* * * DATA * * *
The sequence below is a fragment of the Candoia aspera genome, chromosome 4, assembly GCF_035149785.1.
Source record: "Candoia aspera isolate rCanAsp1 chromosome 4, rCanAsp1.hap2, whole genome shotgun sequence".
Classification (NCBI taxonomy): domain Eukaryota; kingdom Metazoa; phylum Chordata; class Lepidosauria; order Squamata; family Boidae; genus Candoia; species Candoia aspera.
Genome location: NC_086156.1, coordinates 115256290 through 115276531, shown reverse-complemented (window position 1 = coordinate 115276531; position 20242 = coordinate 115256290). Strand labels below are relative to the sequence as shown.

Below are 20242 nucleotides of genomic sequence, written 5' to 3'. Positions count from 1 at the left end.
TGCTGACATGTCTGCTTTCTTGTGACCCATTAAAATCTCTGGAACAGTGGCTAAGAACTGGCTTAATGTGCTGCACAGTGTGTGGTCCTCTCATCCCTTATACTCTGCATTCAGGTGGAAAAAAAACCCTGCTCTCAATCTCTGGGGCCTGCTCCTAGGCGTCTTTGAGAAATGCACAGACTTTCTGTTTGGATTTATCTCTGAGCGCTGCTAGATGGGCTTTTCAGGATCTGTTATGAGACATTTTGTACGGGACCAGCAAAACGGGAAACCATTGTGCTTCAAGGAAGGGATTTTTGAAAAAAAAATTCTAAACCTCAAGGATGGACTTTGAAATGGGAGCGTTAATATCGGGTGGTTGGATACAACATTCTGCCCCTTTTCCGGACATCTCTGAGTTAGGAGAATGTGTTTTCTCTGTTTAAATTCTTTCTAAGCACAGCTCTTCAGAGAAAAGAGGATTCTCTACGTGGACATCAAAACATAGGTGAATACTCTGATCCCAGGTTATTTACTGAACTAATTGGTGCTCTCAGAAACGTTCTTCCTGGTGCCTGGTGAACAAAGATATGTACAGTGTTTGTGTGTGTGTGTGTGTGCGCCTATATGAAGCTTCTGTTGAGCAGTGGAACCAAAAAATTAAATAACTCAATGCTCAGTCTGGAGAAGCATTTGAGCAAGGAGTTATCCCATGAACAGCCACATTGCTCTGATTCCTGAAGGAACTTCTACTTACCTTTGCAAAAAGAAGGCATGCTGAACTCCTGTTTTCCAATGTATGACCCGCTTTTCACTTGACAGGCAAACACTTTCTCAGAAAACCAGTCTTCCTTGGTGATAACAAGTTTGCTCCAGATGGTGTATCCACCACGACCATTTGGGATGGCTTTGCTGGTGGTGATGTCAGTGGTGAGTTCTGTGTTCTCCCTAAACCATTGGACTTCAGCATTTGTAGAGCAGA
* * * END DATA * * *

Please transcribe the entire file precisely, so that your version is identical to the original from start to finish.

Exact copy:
The sequence below is a fragment of the Candoia aspera genome, chromosome 4, assembly GCF_035149785.1.
Source record: "Candoia aspera isolate rCanAsp1 chromosome 4, rCanAsp1.hap2, whole genome shotgun sequence".
Classification (NCBI taxonomy): domain Eukaryota; kingdom Metazoa; phylum Chordata; class Lepidosauria; order Squamata; family Boidae; genus Candoia; species Candoia aspera.
Genome location: NC_086156.1, coordinates 115256290 through 115276531, shown reverse-complemented (window position 1 = coordinate 115276531; position 20242 = coordinate 115256290). Strand labels below are relative to the sequence as shown.

Below are 20242 nucleotides of genomic sequence, written 5' to 3'. Positions count from 1 at the left end.
TGCTGACATGTCTGCTTTCTTGTGACCCATTAAAATCTCTGGAACAGTGGCTAAGAACTGGCTTAATGTGCTGCACAGTGTGTGGTCCTCTCATCCCTTATACTCTGCATTCAGGTGGAAAAAAAACCCTGCTCTCAATCTCTGGGGCCTGCTCCTAGGCGTCTTTGAGAAATGCACAGACTTTCTGTTTGGATTTATCTCTGAGCGCTGCTAGATGGGCTTTTCAGGATCTGTTATGAGACATTTTGTACGGGACCAGCAAAACGGGAAACCATTGTGCTTCAAGGAAGGGATTTTTGAAAAAAAAATTCTAAACCTCAAGGATGGACTTTGAAATGGGAGCGTTAATATCGGGTGGTTGGATACAACATTCTGCCCCTTTTCCGGACATCTCTGAGTTAGGAGAATGTGTTTTCTCTGTTTAAATTCTTTCTAAGCACAGCTCTTCAGAGAAAAGAGGATTCTCTACGTGGACATCAAAACATAGGTGAATACTCTGATCCCAGGTTATTTACTGAACTAATTGGTGCTCTCAGAAACGTTCTTCCTGGTGCCTGGTGAACAAAGATATGTACAGTGTTTGTGTGTGTGTGTGTGTGCGCCTATATGAAGCTTCTGTTGAGCAGTGGAACCAAAAAATTAAATAACTCAATGCTCAGTCTGGAGAAGCATTTGAGCAAGGAGTTATCCCATGAACAGCCACATTGCTCTGATTCCTGAAGGAACTTCTACTTACCTTTGCAAAAAGAAGGCATGCTGAACTCCTGTTTTCCAATGTATGACCCGCTTTTCACTTGACAGGCAAACACTTTCTCAGAAAACCAGTCTTCCTTGGTGATAACAAGTTTGCTCCAGATGGTGTATCCACCACGACCATTTGGGATGGCTTTGCTGGTGGTGATGTCAGTGGTGAGTTCTGTGTTCTCCCTAAACCATTGGACTTCAGCATTTGTAGAGCAGA